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Shocking Results from DNR Shocking Crew


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Members from the Driftless Stream Community gather streamside to witness a stream shocking demonstration held by the Wisconsin Department of Natural Resources on March 14th. “This stream is one of our success stories” explains Jordan Weeks, fish biologist. “They (TUDARE) came though here, removed the brown trout, did some restoration, and aggressive brook trout stocking and the trout just took off.” In about the 100 yards of stream shocked, there was close to 100 trout netted.

Watching the DNR shock trout was an interesting event, and a great tie in for the TUDARE event. Weeks explained how the shocking system worked. “There are two styles of shockers: The primary unit sits on a boat and we pull it behind us; and the back pack model which fits on the back of the shocker. ” Both units provide shocking range of about 2-3 feet in a stream. The shocker makes gradual sweeps with the wand, slowly staring at the farthest reach and working towards the body. This technique escorts the fish towards the shocker’s net and allows the fish to be captured.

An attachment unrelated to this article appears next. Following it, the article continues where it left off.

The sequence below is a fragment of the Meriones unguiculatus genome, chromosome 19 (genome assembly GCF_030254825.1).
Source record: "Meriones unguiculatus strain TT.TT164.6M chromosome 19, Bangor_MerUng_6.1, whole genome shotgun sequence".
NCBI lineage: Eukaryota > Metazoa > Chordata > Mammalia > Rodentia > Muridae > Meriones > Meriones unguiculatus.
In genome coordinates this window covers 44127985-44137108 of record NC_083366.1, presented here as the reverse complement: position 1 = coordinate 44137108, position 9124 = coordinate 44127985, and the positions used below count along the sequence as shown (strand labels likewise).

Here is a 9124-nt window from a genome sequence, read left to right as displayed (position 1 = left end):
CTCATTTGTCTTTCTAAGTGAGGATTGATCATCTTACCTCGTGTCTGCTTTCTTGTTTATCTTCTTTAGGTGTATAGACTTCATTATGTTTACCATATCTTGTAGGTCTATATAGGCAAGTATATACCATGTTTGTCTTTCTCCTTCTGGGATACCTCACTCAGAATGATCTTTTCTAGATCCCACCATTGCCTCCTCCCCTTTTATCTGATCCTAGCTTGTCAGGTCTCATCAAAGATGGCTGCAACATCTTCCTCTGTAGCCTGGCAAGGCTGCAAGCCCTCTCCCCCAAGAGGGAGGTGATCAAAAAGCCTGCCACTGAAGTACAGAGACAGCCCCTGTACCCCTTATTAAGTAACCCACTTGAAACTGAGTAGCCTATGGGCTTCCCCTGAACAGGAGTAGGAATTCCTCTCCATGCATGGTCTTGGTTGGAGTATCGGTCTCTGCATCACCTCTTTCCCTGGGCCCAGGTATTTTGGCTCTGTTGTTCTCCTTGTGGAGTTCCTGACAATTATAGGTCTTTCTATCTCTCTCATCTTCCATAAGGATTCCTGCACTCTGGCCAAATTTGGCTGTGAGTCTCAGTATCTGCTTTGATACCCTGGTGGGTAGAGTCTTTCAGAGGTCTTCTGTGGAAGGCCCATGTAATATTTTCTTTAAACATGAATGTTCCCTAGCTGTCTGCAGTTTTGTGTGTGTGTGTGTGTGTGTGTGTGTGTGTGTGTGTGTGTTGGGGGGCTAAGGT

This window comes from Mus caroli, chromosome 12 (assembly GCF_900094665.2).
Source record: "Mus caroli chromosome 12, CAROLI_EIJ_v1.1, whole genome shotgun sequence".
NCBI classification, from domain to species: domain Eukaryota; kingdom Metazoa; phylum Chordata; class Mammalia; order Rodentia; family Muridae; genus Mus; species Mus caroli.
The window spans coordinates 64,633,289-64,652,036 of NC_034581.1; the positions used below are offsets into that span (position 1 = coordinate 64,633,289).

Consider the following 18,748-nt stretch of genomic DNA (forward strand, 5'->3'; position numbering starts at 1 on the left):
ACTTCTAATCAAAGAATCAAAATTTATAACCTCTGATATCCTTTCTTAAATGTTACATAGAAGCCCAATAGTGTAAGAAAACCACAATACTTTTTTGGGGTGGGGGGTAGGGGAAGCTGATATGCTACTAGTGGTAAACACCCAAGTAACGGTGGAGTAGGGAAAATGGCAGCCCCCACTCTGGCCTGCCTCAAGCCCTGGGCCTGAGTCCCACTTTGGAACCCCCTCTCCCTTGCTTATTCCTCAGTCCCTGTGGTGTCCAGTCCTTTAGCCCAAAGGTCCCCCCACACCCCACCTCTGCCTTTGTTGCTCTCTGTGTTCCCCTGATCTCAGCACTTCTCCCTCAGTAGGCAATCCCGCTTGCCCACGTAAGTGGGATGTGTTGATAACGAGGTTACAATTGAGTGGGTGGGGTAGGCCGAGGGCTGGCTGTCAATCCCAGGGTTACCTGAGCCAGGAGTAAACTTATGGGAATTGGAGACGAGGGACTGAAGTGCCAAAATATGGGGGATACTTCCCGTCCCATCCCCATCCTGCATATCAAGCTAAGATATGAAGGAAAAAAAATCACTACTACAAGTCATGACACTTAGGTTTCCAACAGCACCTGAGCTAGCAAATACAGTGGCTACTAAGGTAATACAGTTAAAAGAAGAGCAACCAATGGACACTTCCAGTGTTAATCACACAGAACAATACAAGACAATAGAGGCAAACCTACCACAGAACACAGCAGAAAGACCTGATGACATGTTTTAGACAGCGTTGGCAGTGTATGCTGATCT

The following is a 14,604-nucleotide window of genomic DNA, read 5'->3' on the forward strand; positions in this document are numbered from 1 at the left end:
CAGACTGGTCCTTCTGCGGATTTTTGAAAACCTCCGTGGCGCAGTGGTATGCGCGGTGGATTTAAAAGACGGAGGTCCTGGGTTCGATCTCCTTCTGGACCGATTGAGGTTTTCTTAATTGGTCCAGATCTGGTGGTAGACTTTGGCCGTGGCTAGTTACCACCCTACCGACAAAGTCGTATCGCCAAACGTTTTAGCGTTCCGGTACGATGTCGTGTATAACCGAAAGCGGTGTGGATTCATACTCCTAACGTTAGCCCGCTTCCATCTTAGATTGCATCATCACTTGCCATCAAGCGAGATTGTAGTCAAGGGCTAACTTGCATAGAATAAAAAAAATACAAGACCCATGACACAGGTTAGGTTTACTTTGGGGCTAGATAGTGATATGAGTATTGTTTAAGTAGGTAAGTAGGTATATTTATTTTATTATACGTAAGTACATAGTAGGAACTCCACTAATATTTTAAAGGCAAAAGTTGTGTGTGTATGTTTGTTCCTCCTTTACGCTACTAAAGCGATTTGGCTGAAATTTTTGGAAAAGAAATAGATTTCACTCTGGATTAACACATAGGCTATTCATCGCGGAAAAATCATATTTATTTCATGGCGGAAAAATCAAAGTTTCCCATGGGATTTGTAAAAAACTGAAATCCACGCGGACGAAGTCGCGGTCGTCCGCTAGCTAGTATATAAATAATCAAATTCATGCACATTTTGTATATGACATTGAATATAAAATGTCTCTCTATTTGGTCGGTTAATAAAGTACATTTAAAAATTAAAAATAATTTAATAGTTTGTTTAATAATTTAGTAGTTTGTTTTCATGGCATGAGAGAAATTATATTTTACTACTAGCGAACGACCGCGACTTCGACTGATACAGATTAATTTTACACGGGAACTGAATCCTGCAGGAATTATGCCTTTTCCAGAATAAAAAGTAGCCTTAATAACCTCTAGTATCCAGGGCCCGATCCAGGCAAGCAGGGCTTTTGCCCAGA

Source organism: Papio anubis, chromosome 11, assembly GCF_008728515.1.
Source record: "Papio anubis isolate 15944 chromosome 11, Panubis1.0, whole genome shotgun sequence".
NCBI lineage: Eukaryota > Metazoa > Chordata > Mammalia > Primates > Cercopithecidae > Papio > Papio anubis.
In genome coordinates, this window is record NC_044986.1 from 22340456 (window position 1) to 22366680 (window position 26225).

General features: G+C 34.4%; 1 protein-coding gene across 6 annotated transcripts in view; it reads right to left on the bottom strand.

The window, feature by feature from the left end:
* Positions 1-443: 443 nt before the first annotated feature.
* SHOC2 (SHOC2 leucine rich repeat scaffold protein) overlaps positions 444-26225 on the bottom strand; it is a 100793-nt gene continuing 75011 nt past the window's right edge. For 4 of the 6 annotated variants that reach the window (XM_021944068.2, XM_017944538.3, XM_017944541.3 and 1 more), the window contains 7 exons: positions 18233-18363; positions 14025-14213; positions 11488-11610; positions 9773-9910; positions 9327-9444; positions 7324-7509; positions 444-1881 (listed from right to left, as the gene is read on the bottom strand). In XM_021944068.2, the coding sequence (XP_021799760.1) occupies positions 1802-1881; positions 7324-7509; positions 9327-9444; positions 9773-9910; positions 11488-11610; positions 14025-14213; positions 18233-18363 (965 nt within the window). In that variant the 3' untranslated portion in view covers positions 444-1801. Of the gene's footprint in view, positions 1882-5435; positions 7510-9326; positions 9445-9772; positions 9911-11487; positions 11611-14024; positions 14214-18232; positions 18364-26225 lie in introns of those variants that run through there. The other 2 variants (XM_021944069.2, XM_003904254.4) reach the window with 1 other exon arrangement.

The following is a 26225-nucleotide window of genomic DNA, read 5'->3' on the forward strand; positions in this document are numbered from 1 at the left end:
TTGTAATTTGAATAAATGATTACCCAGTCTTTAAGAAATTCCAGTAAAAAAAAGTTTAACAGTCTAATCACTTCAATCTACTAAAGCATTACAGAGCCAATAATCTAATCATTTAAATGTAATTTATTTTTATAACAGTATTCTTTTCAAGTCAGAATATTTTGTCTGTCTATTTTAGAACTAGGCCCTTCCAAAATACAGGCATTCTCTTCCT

A significant amount of the brook trout had gill lice. Weeks explained “we’re seeing gill lice in a lot of brook trout. It seems this stream is infested with them. We haven’t seen any impact that the gill lice are having on the trout. We don’t know where they came from, they (the gill lice) can be from before we came here.”

Weeks also talked about the distribution of brown trout in formally brook trout dominated streams. The theory is streams are warming up. Brook trout tend to stay away from streams that are below 60*. Once the streams start to warm up, the brook trout populations decrease as they prefer cooler water and the brown trout population tends to increase. He placed emphasis on stream restoration in reflection on how the restoration helps keep streams cooler.

“you can have a lot of fish that are smaller, or you can have a few BIG fish.” weeks explains “you can’t have both, if you did it would be like shangri la.” “Have you ever heard of the good ‘ole days of fishing? this is it, right here, right now. Trout fishing hasn’t been as good today in history.”

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